Overall speaking, to reduce parents' burden on educational expenses, a funding of about $900 million is allocated from the Anti-epidemic Fund newly set up by the Government to provide an additional $1,000 for each recipient of the Student Grant, i.e. an increase from $2,500 to $3,500 for the 2019/20 school year, benefitting some 900,000 students, including KG students studying in both Scheme-KGs and non Scheme-KGs.
     In addition, to assist KGs in tackling operational difficulties and additional expenses caused by the epidemic, the EDB has implemented the following measures:
(a) using the number of students in January this year as the basis for calculation of monthly subsidy for each Scheme-KG during the class suspension period to ensure that there will be no reduction of government subsidies due to absence or withdrawal of individual students during the period;
(b) providing an additional grant for all KGs (including Scheme-KGs and non-Scheme KGs); the one-off subsidy for each KG ranges from $60,000 to $160,000, incurring an additional expenditure of about $120 million;
(c) providing a one-off Special Anti-epidemic Grant for all KGs. Please refer to Part (2) of the reply for details.
     These measures have alleviated the pressure on operational expenditure faced by KGs, and have indirectly supported parents.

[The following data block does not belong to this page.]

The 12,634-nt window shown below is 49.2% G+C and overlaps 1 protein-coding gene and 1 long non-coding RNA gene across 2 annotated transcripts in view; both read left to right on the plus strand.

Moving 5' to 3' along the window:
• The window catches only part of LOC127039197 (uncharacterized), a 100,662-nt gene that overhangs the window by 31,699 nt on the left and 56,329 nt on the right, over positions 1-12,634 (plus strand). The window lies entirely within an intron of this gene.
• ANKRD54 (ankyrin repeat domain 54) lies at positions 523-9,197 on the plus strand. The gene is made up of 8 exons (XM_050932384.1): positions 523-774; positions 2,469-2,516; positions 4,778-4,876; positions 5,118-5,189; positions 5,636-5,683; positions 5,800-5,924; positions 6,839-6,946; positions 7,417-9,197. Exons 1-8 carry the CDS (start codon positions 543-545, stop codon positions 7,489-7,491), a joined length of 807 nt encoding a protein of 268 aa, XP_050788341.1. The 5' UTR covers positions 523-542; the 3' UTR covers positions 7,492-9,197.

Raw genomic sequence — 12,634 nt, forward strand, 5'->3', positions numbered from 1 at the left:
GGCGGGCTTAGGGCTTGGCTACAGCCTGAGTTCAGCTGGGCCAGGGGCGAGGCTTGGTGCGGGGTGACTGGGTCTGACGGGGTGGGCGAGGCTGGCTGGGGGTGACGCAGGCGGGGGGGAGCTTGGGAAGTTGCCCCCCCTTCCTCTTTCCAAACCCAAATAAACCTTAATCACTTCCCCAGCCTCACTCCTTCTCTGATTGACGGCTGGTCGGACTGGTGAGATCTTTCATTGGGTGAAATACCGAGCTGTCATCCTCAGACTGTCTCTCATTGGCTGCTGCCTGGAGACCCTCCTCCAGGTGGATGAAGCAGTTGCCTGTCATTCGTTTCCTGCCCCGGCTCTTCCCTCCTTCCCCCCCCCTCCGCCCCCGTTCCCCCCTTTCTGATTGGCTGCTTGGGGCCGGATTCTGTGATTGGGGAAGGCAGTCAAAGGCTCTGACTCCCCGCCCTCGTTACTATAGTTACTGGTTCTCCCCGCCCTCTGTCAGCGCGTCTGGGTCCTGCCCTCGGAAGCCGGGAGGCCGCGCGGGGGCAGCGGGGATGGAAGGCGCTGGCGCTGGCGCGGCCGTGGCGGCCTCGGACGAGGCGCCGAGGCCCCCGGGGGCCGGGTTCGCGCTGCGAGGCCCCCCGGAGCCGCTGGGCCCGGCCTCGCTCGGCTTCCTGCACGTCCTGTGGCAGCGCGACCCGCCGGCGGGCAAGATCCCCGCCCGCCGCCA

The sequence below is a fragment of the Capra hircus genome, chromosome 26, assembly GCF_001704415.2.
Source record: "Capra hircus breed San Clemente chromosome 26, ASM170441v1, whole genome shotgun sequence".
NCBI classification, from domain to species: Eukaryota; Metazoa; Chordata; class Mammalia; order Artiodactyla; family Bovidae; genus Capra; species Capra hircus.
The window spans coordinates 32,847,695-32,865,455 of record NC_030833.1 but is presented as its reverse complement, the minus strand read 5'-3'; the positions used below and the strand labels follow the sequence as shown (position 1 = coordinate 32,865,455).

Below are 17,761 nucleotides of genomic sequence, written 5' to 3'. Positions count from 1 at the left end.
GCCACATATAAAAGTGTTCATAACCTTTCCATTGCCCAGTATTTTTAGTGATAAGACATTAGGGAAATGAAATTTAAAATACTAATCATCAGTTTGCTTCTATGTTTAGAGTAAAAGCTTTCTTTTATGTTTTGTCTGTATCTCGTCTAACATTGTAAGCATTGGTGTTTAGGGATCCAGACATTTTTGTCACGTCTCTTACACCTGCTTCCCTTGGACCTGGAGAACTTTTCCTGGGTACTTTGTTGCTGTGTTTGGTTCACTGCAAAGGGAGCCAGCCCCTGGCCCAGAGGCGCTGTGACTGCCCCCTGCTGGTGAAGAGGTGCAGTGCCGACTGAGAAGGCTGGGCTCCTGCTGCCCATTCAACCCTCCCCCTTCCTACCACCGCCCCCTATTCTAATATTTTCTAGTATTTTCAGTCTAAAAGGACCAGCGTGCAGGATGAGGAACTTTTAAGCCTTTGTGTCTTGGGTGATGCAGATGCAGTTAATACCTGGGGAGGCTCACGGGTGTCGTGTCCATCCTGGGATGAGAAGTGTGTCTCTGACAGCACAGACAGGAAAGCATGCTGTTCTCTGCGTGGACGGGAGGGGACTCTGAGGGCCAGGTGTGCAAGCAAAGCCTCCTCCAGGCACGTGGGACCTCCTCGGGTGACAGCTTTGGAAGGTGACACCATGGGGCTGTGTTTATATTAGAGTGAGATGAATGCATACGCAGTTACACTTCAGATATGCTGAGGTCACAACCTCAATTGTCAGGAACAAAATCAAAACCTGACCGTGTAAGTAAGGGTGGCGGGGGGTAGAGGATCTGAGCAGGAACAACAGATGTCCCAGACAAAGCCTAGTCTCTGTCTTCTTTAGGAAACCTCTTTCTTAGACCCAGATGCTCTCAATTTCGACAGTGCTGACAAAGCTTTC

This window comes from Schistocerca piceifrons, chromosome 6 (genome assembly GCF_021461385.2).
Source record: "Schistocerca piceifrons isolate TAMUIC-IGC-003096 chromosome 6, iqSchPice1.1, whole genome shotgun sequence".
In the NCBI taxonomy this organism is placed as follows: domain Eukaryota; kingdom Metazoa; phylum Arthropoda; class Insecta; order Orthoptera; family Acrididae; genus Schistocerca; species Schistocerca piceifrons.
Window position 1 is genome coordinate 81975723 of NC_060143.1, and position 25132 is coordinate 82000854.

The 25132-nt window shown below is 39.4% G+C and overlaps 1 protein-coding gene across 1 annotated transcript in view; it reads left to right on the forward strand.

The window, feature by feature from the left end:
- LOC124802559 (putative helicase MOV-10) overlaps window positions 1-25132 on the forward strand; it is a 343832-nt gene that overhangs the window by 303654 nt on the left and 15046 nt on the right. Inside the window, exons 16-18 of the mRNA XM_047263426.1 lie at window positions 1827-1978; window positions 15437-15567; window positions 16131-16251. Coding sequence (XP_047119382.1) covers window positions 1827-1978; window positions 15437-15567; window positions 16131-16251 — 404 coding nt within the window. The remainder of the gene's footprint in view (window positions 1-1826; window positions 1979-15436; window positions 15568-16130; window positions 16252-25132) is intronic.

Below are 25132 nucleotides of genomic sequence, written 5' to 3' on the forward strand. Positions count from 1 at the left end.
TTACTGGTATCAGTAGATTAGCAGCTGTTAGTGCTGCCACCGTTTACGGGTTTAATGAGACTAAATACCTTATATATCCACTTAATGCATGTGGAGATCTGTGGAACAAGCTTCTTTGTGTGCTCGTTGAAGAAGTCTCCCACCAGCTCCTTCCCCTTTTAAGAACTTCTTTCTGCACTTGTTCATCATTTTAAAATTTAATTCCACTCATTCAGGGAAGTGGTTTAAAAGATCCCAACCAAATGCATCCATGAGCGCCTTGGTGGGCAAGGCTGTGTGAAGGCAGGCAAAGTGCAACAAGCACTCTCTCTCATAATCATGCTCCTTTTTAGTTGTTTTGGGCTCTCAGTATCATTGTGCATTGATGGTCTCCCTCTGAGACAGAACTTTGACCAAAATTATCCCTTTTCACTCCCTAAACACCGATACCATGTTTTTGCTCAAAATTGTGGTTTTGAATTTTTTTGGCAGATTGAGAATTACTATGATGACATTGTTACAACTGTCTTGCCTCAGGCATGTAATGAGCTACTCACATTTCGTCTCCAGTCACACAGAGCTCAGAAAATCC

The cost structure of non-Scheme KGs is not monitored by the EDB, some of these KGs are even not non-profit making in nature. Payment of tuition fees by the EDB on behalf of parents does not conform to the principles governing the use of public money. Nevertheless, if individual KGs, in particular those without government subsidies, need to reduce their tuition fees, the EDB will expedite the processing of the applications to cater for the needs of the KGs and parents.
(2) In order to help schools replenish their epidemic prevention equipment, clean their school premises and pay for other expenses related to epidemic prevention, the EDB will deploy the existing resources to provide a one-off Special Anti-epidemic Grant to all schools offering full and formal curriculum (including KGs, public sector schools, Direct Subsidy Scheme (DSS) schools, English Schools Foundation schools, international schools, Private Independent Schools, private primary schools and private secondary day schools). The subsidy rate, ranging from $10,000 to $25,000 per school, depends on the type and size of the school. This will involve an additional expenditure of about $42 million, benefitting some 2 200 schools.
     Apart from that, the boarding sections of aided special schools have been operating to cater for students in need of boarding service during class suspension. To enhance the support for the boarding sections to guard against the epidemic and to reduce the risk of the spread of the novel coronavirus, the EDB has already provided separately a one-off additional grant for 21 special schools with a boarding section. The amount of the special grant is determined by their approved boarding capacity, ranging from $50,000 to $150,000, incurring an additional expenditure estimated to be around $2.25 million.